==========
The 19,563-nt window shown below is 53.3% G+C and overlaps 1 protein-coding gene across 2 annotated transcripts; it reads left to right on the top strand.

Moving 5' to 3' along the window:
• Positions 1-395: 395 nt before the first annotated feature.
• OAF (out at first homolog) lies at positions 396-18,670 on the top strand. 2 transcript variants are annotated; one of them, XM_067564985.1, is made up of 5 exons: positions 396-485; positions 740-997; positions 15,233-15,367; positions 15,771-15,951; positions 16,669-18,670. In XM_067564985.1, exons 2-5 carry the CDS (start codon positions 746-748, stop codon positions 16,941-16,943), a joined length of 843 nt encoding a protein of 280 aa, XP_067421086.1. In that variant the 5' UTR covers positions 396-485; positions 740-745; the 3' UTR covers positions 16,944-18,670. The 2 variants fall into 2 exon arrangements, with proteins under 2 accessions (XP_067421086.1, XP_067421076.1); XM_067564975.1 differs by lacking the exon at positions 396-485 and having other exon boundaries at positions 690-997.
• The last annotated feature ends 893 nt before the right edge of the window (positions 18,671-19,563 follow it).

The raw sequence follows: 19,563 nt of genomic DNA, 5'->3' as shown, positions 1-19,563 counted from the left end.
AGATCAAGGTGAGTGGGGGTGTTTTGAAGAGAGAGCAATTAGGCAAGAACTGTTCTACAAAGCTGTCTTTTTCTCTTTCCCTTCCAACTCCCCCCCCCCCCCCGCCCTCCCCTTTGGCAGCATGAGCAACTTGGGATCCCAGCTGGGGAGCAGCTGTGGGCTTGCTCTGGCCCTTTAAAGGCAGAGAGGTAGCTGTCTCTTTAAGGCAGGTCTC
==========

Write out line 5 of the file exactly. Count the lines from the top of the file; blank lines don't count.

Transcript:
• The last annotated feature ends 893 nt before the right edge of the window (positions 18,671-19,563 follow it).